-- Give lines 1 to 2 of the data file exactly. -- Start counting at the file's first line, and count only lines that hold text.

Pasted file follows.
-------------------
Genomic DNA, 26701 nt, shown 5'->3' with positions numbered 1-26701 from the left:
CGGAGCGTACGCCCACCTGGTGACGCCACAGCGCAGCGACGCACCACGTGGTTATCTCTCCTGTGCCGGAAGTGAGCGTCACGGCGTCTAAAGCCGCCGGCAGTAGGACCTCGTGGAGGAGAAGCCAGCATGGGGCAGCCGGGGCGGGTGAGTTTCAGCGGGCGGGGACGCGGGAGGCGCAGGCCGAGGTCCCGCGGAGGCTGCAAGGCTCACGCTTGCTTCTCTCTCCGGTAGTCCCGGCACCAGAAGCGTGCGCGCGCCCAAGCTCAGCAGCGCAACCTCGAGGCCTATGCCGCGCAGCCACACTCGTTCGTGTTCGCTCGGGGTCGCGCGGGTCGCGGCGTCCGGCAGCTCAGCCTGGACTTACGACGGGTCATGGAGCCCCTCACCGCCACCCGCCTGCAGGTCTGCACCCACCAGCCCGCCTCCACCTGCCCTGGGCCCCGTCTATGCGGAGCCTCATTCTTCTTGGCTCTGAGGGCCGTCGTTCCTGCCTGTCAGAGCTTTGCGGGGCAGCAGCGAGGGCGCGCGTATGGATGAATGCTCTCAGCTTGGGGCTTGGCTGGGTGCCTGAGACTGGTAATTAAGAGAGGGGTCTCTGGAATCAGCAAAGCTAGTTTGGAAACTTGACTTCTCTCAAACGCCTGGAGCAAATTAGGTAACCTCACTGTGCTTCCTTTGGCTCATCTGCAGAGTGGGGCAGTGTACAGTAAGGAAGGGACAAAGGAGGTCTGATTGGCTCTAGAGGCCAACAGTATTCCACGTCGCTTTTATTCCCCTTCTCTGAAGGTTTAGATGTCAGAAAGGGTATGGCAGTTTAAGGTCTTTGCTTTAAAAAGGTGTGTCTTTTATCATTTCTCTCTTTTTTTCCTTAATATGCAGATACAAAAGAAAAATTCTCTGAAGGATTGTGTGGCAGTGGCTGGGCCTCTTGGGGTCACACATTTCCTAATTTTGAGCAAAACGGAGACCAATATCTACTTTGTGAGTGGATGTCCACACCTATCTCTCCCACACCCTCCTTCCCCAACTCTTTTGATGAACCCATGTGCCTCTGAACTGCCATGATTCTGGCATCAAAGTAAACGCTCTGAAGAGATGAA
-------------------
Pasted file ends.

Genomic DNA, 26701 nt, shown 5'->3' with positions numbered 1-26701 from the left:
CGGAGCGTACGCCCACCTGGTGACGCCACAGCGCAGCGACGCACCACGTGGTTATCTCTCCTGTGCCGGAAGTGAGCGTCACGGCGTCTAAAGCCGCCGGCAGTAGGACCTCGTGGAGGAGAAGCCAGCATGGGGCAGCCGGGGCGGGTGAGTTTCAGCGGGCGGGGACGCGGGAGGCGCAGGCCGAGGTCCCGCGGAGGCTGCAAGGCTCACGCTTGCTTCTCTCTCCGGTAGTCCCGGCACCAGAAGCGTGCGCGCGCCCAAGCTCAGCAGCGCAACCTCGAGGCCTATGCCGCGCAGCCACACTCGTTCGTGTTCGCTCGGGGTCGCGCGGGTCGCGGCGTCCGGCAGCTCAGCCTGGACTTACGACGGGTCATGGAGCCCCTCACCGCCACCCGCCTGCAGGTCTGCACCCACCAGCCCGCCTCCACCTGCCCTGGGCCCCGTCTATGCGGAGCCTCATTCTTCTTGGCTCTGAGGGCCGTCGTTCCTGCCTGTCAGAGCTTTGCGGGGCAGCAGCGAGGGCGCGCGTATGGATGAATGCTCTCAGCTTGGGGCTTGGCTGGGTGCCTGAGACTGGTAATTAAGAGAGGGGTCTCTGGAATCAGCAAAGCTAGTTTGGAAACTTGACTTCTCTCAAACGCCTGGAGCAAATTAGGTAACCTCACTGTGCTTCCTTTGGCTCATCTGCAGAGTGGGGCAGTGTACAGTAAGGAAGGGACAAAGGAGGTCTGATTGGCTCTAGAGGCCAACAGTATTCCACGTCGCTTTTATTCCCCTTCTCTGAAGGTTTAGATGTCAGAAAGGGTATGGCAGTTTAAGGTCTTTGCTTTAAAAAGGTGTGTCTTTTATCATTTCTCTCTTTTTTTCCTTAATATGCAGATACAAAAGAAAAATTCTCTGAAGGATTGTGTGGCAGTGGCTGGGCCTCTTGGGGTCACACATTTCCTAATTTTGAGCAAAACGGAGACCAATATCTACTTTGTGAGTGGATGTCCACACCTATCTCTCCCACACCCTCCTTCCCCAACTCTTTTGATGAACCCATGTGCCTCTGAACTGCCATGATTCTGGCATCAAAGTAAACGCTCTGAAGAGATGAA